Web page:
Before and After: A devastated art world wept and watched as Notre Dame burned
Updated : 2019-04-16 10:34:41
Notre Dame, a survivor of wars and revolutions, has stood for centuries as not merely the greatest of the Gothic cathedrals and a towering jewel of Western architecture.
It has stood, in the words of one shell-shocked art expert, as "one of the great monuments to the best of civilization."
And so it was that across the globe Monday, a stunned and helpless art world wept alongside the people of France as a massive fire ravaged the beloved cathedral.
Construction on Notre Dame — French for "Our Lady" — began in the 12th century and continued for nearly 200 years. It sustained damage and fell into neglect during the French Revolution, but received renewed attention following the 1831 publication of Victor Hugo's novel "The Hunchback of Notre-Dame." This led to two decades of restorations, including the cathedral's famous flying buttresses and a reconstructed spire.
While most kings were crowned elsewhere, Napoleon Bonaparte made sure he was crowned there in 1804, and married there in 1810.
The exact cause of the blaze wasn't known, but French media quoted the fire brigade as saying it was "potentially linked" to a 6 million-euro ($6.8 million) renovation project on the church's spire and its 250 tons of lead. The Paris Prosecutor's office, which was investigating, said it was treating it as an accident.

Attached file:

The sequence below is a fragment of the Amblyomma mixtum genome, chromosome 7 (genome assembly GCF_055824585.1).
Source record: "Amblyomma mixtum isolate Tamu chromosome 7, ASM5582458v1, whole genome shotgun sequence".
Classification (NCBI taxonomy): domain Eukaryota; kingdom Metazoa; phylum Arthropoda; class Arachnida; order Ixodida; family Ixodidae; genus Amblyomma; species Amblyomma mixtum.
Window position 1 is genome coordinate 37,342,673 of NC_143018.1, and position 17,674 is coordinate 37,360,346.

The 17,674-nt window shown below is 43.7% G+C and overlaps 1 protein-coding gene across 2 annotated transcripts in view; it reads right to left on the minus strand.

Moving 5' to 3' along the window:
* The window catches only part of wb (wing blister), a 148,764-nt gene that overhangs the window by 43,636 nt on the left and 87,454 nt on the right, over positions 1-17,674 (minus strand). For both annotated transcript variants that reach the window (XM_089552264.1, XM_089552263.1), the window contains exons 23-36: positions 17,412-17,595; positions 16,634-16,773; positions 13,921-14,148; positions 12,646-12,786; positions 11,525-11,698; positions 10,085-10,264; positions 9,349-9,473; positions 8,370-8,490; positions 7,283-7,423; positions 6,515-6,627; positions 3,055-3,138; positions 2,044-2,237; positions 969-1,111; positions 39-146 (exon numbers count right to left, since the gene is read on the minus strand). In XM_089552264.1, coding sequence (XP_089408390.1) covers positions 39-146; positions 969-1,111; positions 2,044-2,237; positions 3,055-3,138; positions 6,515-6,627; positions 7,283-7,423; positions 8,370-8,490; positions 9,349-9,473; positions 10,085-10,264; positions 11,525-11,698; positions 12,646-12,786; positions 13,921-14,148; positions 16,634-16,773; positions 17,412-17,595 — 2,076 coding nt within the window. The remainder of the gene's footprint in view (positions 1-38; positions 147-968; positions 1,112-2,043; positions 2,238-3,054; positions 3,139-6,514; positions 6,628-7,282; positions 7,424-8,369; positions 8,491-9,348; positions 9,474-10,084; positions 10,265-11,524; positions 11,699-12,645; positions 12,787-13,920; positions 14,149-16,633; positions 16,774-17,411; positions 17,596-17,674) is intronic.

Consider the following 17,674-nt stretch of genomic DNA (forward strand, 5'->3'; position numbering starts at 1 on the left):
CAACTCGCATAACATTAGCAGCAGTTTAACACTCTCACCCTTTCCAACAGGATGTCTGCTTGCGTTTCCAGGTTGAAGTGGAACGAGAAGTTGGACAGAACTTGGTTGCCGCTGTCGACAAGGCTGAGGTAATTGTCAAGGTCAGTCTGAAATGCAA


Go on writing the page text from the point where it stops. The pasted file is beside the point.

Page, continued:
Aside from the structure, art experts were concerned about the fate of countless priceless artworks and artifacts inside, including relics like the crown of thorns, which is only occasionally displayed. The mourning was not limited to the art world. Religious leaders, too, expressed deep sorrow over the devastation.
Those worried about the cathedral's durability could, perhaps, take solace in one of Notre Dame's more fascinating survival stories. In 1977, workers demolishing a wall in another part of Paris discovered 21 heads belonging to 13th-century statues from the cathedral. The kings of Judea, which were a prime example of Gothic art, had been taken from Notre Dame during the French Revolution and guillotined by antiroyalists who mistakenly thought they represented French kings